This unique discovery of a coiled copper-alloy wire necklace (H2000/2242-01) dating to Harappa period 3B (circa 2450-2200 BC) is the earliest evidence for silk in South Asia. It has traces of fibers preserved on the inside. Recent studies indicate that the fibers are from the wild silk moth, Antheraea mylitta, commonly called "Tussar" silk today (Irene Good, J. M. Kenoyer and R. H. Meadow 2008).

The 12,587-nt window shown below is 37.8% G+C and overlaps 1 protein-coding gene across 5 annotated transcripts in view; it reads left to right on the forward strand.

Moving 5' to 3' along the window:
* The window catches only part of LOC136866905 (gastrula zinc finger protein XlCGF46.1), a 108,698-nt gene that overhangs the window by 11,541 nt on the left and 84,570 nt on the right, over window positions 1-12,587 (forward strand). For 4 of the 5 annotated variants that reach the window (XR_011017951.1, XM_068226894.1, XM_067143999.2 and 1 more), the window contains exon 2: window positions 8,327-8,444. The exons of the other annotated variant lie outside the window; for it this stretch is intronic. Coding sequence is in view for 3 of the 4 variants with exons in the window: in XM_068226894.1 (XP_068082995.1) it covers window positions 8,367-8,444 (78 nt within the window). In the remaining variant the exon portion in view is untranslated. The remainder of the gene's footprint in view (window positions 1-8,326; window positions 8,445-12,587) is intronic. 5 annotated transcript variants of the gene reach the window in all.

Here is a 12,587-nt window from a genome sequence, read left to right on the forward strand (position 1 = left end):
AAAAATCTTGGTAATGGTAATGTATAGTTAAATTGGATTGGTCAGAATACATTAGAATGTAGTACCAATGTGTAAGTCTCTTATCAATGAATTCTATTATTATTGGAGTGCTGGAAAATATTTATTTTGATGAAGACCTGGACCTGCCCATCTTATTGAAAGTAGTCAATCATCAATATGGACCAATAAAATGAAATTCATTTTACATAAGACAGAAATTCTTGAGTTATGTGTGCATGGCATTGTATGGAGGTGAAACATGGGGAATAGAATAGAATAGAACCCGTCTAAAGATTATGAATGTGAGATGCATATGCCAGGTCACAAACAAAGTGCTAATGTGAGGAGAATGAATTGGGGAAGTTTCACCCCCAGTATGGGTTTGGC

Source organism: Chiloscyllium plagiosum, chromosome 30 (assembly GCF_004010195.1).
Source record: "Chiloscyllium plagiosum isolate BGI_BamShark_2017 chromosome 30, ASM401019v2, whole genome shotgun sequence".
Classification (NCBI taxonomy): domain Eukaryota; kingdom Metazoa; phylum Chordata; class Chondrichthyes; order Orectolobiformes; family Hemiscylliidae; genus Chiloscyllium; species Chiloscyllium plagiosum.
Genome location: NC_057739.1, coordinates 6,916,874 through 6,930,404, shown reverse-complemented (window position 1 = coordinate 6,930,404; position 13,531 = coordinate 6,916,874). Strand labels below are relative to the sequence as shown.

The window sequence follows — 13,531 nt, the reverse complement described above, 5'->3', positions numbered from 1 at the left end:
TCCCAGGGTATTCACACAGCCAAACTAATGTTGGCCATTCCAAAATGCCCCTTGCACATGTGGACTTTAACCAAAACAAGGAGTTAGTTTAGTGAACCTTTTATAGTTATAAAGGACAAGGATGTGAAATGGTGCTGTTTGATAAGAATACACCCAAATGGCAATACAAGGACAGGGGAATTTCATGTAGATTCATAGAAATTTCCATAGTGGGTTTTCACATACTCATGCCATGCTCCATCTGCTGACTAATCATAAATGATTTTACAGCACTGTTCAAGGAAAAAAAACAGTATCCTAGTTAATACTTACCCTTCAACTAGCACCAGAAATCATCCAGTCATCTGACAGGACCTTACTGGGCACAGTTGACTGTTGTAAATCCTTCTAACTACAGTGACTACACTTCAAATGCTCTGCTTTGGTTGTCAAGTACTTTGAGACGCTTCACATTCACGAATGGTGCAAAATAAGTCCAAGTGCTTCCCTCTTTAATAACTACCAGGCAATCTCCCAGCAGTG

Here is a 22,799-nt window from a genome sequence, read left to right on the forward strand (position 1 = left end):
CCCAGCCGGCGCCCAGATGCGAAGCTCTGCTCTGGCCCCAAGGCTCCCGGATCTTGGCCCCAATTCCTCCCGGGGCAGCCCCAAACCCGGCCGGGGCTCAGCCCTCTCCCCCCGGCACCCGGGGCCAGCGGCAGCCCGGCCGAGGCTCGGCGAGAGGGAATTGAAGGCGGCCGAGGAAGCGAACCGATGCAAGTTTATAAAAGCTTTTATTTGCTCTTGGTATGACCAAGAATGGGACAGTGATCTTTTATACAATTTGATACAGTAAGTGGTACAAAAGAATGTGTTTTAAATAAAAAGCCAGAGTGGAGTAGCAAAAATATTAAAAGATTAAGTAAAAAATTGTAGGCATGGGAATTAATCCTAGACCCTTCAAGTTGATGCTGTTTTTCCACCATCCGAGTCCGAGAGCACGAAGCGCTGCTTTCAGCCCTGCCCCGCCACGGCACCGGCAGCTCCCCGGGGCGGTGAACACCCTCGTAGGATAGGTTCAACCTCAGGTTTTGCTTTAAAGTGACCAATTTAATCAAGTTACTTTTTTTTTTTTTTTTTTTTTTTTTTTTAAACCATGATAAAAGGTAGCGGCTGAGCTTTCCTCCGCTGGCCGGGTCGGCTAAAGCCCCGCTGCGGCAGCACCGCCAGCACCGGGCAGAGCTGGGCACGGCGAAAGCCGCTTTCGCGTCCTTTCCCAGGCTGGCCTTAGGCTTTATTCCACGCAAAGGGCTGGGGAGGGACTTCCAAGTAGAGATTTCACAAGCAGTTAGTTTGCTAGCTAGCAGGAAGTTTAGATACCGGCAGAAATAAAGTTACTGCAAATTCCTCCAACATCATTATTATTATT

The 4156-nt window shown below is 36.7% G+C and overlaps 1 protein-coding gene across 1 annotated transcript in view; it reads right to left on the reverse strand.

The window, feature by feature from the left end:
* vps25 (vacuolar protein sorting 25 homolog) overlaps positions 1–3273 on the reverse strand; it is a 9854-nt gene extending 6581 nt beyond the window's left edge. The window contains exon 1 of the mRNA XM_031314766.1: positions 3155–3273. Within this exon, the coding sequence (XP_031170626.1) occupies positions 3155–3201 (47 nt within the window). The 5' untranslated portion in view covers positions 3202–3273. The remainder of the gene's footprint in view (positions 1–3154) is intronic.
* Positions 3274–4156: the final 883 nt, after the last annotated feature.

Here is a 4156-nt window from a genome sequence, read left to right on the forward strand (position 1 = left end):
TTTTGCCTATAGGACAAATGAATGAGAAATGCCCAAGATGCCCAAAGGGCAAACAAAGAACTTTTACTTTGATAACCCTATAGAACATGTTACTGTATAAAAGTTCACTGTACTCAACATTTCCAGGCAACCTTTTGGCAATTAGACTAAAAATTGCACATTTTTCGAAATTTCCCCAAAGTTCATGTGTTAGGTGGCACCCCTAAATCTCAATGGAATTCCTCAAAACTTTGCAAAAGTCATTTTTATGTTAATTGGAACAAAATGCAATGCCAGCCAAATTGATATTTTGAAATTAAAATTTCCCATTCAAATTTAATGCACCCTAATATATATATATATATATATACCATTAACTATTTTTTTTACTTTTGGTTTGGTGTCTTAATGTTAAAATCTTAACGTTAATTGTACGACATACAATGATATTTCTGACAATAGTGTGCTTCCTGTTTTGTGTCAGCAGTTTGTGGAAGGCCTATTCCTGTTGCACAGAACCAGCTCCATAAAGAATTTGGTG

Its discovery demonstrates that silk production may have first been used to make fine threads for necklaces and only later used for weaving fabrics. The copper wire on this necklace is also among the earliest evidence for finely made wire in the Indus Valley. This type of wire is likely to have been made by drawing the wire through a series of graduated perforations.
For two papers on the silk discovery see Ancient Textiles of the Indus Valley Region and New Evidence for Early Silk in the Indus Civilization.
See also Composite Tubular Gold Bead.